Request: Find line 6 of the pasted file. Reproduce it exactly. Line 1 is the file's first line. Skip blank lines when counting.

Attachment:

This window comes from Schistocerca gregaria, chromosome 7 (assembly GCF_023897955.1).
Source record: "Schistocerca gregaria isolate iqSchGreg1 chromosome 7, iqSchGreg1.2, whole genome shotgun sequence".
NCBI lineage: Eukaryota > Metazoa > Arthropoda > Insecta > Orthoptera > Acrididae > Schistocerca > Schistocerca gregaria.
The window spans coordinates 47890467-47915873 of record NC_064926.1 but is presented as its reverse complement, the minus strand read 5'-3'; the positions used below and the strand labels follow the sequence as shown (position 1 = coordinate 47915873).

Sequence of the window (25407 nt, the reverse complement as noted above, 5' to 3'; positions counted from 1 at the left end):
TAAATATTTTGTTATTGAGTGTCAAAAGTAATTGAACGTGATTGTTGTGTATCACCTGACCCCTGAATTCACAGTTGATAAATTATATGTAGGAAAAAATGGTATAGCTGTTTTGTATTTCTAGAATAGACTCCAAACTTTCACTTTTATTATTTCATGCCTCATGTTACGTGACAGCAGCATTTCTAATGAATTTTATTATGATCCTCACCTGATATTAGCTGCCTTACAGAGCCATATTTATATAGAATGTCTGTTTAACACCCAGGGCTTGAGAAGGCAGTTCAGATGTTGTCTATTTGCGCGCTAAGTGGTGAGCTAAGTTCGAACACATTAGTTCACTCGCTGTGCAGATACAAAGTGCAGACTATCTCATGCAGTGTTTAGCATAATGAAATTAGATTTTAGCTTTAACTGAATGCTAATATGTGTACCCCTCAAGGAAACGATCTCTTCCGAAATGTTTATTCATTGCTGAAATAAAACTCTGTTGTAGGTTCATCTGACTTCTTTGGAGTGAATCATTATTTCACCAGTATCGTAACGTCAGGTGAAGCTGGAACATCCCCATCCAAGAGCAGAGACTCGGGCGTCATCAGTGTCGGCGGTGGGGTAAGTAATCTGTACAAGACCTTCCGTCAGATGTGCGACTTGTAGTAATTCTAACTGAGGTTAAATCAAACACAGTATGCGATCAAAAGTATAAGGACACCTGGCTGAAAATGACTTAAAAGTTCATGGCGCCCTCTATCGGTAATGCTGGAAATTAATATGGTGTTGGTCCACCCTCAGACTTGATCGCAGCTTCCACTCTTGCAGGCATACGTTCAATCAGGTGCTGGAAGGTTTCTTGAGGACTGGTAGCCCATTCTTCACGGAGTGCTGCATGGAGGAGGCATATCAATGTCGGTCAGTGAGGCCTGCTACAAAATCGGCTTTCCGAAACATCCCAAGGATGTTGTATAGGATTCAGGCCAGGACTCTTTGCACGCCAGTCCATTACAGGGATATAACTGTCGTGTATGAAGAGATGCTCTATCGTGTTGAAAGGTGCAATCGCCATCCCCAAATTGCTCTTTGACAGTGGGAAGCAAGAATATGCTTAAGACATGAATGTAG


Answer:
TAAATATTTTGTTATTGAGTGTCAAAAGTAATTGAACGTGATTGTTGTGTATCACCTGACCCCTGAATTCACAGTTGATAAATTATATGTAGGAAAAAATGGTATAGCTGTTTTGTATTTCTAGAATAGACTCCAAACTTTCACTTTTATTATTTCATGCCTCATGTTACGTGACAGCAGCATTTCTAATGAATTTTATTATGATCCTCACCTGATATTAGCTGCCTTACAGAGCCATATTTATATAGAATGTCTGTTTAACACCCAGGGCTTGAGAAGGCAGTTCAGATGTTGTCTATTTGCGCGCTAAGTGGTGAGCTAAGTTCGAACACATTAGTTCACTCGCTGTGCAGATACAAAGTGCAGACTATCTCATGCAGTGTTTAGCATAATGAAATTAGATTTTAGCTTTAACTGAATGCTAATATGTGTACCCCTCAAGGAAACGATCTCTTCCGAAATGTTTATTCATTGCTGAAATAAAACTCTGTTGTAGGTTCATCTGACTTCTTTGGAGTGAATCATTATTTCACCAGTATCGTAACGTCAGGTGAAGCTGGAACATCCCCATCCAAGAGCAGAGACTCGGGCGTCATCAGTGTCGGCGGTGGGGTAAGTAATCTGTACAAGACCTTCCGTCAGATGTGCGACTTGTAGTAATTCTAACTGAGGTTAAATCAAACACAGTATGCGATCAAAAGTATAAGGACACCTGGCTGAAAATGACTTAAAAGTTCATGGCGCCCTCTATCGGTAATGCTGGAAATTAATATGGTGTTGGTCCACCCTCAGACTTGATCGCAGCTTCCACTCTTGCAGGCATACGTTCAATCAGGTGCTGGAAGGTTTCTTGAGGACTGGTAGCCCATTCTTCACGGAGTGCTGCATGGAGGAGGCATATCAATGTCGGTCAGTGAGGCCTGCTACAAAATCGGCTTTCCGAAACATCCCAAGGATGTTGTATAGGATTCAGGCCAGGACTCTTTGCACGCCAGTCCATTACAGGGATATAACTGTCGTGTATGAAGAGATGCTCTATCGTGTTGAAAGGTGCAATCGCCATCCCCAAATTGCTCTTTGACAGTGGGAAGCAAGAATATGCTTAAGACATGAATGTAG